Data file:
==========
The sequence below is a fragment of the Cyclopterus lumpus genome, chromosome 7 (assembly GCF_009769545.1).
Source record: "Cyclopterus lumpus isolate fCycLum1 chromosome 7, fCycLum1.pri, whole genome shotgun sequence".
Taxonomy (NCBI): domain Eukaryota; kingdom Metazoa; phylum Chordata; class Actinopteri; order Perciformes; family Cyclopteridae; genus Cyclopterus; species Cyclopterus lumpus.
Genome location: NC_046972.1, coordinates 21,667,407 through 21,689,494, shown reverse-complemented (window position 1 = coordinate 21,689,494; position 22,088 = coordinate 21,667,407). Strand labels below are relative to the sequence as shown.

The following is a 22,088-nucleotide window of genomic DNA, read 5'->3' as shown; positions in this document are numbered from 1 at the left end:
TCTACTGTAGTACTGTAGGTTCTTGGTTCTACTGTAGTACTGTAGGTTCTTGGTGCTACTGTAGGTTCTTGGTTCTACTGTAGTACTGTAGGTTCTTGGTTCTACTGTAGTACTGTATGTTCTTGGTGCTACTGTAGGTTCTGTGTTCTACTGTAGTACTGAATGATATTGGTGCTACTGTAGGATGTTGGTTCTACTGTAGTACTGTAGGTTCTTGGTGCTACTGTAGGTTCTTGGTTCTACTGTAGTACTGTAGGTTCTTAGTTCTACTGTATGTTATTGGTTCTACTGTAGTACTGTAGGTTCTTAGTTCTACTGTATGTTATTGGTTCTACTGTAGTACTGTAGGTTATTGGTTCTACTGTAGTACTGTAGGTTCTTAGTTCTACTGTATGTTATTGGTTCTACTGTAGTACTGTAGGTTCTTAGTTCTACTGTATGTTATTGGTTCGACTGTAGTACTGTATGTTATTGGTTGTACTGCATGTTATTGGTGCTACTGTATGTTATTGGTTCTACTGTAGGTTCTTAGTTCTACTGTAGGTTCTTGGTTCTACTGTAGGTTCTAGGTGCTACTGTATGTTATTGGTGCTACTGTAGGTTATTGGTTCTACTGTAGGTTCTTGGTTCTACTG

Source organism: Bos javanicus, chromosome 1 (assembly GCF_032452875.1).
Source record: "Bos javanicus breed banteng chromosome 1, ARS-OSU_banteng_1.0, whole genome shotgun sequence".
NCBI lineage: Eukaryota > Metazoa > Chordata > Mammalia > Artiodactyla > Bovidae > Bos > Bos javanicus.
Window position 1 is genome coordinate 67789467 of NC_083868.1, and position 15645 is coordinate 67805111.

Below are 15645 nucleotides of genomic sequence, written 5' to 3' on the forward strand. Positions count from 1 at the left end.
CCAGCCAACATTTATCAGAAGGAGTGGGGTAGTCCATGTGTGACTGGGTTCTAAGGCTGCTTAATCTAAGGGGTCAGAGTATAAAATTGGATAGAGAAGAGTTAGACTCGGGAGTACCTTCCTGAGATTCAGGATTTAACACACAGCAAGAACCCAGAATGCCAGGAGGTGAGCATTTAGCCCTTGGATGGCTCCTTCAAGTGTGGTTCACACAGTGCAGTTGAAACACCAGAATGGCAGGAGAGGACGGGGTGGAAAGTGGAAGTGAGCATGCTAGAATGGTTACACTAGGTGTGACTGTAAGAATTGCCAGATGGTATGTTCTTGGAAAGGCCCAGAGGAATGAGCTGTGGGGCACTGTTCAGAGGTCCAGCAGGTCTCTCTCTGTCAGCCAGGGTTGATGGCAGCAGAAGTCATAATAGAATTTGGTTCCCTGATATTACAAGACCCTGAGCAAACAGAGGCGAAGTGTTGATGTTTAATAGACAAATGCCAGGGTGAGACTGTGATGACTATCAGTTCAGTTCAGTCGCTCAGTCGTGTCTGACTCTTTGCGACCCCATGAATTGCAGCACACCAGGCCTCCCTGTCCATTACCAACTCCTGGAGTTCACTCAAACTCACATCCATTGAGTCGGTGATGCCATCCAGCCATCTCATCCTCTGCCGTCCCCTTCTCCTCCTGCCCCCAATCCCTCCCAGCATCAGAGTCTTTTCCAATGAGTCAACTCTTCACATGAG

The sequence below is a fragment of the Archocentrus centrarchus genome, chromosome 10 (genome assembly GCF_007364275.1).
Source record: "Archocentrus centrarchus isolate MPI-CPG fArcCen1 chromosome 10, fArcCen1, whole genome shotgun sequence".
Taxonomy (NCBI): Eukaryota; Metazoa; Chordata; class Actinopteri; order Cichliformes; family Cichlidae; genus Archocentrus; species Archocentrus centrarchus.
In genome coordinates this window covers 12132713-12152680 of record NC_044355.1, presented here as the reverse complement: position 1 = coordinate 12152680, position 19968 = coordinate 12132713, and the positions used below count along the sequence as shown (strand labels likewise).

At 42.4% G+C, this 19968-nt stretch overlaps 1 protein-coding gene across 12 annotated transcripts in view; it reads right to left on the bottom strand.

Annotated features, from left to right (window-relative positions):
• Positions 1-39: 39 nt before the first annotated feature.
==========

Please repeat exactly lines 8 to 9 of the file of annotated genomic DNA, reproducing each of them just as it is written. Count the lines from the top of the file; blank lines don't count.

Source record: "Bos javanicus breed banteng chromosome 1, ARS-OSU_banteng_1.0, whole genome shotgun sequence".
NCBI lineage: Eukaryota > Metazoa > Chordata > Mammalia > Artiodactyla > Bovidae > Bos > Bos javanicus.